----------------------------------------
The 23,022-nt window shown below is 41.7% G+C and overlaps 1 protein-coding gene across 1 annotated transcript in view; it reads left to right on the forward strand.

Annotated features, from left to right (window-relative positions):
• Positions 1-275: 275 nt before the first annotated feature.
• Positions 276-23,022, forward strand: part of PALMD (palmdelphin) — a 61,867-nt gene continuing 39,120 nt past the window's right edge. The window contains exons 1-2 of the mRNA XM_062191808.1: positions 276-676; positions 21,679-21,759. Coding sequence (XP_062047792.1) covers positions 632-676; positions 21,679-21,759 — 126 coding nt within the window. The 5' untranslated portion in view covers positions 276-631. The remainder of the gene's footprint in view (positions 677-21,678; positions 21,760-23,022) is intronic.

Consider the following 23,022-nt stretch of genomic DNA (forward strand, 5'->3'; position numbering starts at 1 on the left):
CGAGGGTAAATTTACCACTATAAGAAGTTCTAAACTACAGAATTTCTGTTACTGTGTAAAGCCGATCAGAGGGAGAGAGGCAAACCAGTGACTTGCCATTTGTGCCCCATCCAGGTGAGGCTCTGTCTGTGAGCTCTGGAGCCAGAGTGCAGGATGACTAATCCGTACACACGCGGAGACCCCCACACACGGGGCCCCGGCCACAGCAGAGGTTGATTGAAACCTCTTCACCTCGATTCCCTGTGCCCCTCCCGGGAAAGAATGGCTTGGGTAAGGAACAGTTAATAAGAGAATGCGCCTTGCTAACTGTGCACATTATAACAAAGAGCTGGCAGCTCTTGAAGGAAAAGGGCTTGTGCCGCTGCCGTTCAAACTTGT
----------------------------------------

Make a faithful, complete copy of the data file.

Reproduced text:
The 23,022-nt window shown below is 41.7% G+C and overlaps 1 protein-coding gene across 1 annotated transcript in view; it reads left to right on the forward strand.

Annotated features, from left to right (window-relative positions):
• Positions 1-275: 275 nt before the first annotated feature.
• Positions 276-23,022, forward strand: part of PALMD (palmdelphin) — a 61,867-nt gene continuing 39,120 nt past the window's right edge. The window contains exons 1-2 of the mRNA XM_062191808.1: positions 276-676; positions 21,679-21,759. Coding sequence (XP_062047792.1) covers positions 632-676; positions 21,679-21,759 — 126 coding nt within the window. The 5' untranslated portion in view covers positions 276-631. The remainder of the gene's footprint in view (positions 677-21,678; positions 21,760-23,022) is intronic.

Consider the following 23,022-nt stretch of genomic DNA (forward strand, 5'->3'; position numbering starts at 1 on the left):
CGAGGGTAAATTTACCACTATAAGAAGTTCTAAACTACAGAATTTCTGTTACTGTGTAAAGCCGATCAGAGGGAGAGAGGCAAACCAGTGACTTGCCATTTGTGCCCCATCCAGGTGAGGCTCTGTCTGTGAGCTCTGGAGCCAGAGTGCAGGATGACTAATCCGTACACACGCGGAGACCCCCACACACGGGGCCCCGGCCACAGCAGAGGTTGATTGAAACCTCTTCACCTCGATTCCCTGTGCCCCTCCCGGGAAAGAATGGCTTGGGTAAGGAACAGTTAATAAGAGAATGCGCCTTGCTAACTGTGCACATTATAACAAAGAGCTGGCAGCTCTTGAAGGAAAAGGGCTTGTGCCGCTGCCGTTCAAACTTGT